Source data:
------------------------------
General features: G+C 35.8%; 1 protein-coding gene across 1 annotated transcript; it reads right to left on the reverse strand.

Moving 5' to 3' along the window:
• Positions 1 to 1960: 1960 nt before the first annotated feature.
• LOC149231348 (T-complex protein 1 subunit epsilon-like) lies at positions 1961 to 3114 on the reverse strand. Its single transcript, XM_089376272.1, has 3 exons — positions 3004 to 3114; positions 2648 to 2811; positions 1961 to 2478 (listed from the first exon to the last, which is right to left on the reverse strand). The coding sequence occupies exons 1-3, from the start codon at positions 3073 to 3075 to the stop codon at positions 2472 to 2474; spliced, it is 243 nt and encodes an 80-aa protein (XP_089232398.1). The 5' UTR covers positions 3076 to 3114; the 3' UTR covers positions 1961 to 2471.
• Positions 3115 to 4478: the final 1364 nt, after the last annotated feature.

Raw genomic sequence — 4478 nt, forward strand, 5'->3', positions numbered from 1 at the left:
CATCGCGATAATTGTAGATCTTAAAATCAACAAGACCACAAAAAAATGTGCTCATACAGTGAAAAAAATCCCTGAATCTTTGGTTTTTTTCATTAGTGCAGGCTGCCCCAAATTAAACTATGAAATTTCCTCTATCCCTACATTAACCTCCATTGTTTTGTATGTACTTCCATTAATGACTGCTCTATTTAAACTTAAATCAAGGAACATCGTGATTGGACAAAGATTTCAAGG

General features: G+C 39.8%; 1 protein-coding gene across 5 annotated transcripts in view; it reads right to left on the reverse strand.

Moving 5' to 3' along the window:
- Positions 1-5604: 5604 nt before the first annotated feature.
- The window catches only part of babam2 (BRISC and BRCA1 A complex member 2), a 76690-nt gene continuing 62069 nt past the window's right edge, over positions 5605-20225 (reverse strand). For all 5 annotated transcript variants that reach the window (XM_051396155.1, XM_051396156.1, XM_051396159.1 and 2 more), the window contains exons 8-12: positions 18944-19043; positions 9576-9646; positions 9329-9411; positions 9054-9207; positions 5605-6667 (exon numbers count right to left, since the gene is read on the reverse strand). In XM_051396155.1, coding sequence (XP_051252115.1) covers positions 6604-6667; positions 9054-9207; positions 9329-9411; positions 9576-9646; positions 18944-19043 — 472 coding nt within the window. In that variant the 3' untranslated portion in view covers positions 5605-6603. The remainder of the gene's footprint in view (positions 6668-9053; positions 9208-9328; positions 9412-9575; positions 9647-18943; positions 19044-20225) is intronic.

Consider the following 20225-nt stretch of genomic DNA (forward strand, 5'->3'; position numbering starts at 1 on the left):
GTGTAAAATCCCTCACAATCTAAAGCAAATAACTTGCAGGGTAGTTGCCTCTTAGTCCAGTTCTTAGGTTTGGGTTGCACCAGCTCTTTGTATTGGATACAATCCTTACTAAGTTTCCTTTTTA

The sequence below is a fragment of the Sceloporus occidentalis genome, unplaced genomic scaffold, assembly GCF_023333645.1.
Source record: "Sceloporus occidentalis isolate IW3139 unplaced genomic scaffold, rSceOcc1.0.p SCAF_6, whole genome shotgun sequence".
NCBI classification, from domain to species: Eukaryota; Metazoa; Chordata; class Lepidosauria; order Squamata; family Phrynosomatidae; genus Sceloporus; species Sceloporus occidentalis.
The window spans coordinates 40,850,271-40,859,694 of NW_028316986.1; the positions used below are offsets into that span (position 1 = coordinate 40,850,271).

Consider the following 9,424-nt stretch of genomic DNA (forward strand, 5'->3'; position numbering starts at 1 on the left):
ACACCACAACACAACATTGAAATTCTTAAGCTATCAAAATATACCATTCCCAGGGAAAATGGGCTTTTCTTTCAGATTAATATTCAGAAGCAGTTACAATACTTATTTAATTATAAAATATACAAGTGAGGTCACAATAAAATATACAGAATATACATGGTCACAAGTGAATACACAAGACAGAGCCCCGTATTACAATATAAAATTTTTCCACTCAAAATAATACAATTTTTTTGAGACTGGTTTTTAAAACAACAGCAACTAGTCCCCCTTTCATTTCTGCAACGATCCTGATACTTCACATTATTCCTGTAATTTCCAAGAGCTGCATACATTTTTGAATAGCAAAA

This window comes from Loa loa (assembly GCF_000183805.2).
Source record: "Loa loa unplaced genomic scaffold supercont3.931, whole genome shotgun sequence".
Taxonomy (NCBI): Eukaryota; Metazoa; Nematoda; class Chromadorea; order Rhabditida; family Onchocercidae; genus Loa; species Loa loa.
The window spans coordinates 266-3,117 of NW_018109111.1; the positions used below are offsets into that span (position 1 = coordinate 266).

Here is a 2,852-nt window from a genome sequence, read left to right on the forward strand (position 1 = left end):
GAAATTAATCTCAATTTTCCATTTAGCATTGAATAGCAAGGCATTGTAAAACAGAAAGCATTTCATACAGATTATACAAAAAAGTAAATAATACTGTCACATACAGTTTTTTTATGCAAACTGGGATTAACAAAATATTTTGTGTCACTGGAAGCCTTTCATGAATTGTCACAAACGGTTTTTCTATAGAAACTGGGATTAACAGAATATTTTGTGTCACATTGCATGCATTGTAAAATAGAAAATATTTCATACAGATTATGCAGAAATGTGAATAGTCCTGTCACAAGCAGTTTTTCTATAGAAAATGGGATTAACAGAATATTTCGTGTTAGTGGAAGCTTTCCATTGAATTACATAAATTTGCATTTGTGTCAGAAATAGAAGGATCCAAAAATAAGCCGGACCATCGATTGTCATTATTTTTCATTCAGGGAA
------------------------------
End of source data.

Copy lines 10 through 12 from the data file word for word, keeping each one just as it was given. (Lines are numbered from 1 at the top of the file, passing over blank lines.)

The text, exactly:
- Positions 1-5604: 5604 nt before the first annotated feature.
- The window catches only part of babam2 (BRISC and BRCA1 A complex member 2), a 76690-nt gene continuing 62069 nt past the window's right edge, over positions 5605-20225 (reverse strand). For all 5 annotated transcript variants that reach the window (XM_051396155.1, XM_051396156.1, XM_051396159.1 and 2 more), the window contains exons 8-12: positions 18944-19043; positions 9576-9646; positions 9329-9411; positions 9054-9207; positions 5605-6667 (exon numbers count right to left, since the gene is read on the reverse strand). In XM_051396155.1, coding sequence (XP_051252115.1) covers positions 6604-6667; positions 9054-9207; positions 9329-9411; positions 9576-9646; positions 18944-19043 — 472 coding nt within the window. In that variant the 3' untranslated portion in view covers positions 5605-6603. The remainder of the gene's footprint in view (positions 6668-9053; positions 9208-9328; positions 9412-9575; positions 9647-18943; positions 19044-20225) is intronic.

Consider the following 20225-nt stretch of genomic DNA (forward strand, 5'->3'; position numbering starts at 1 on the left):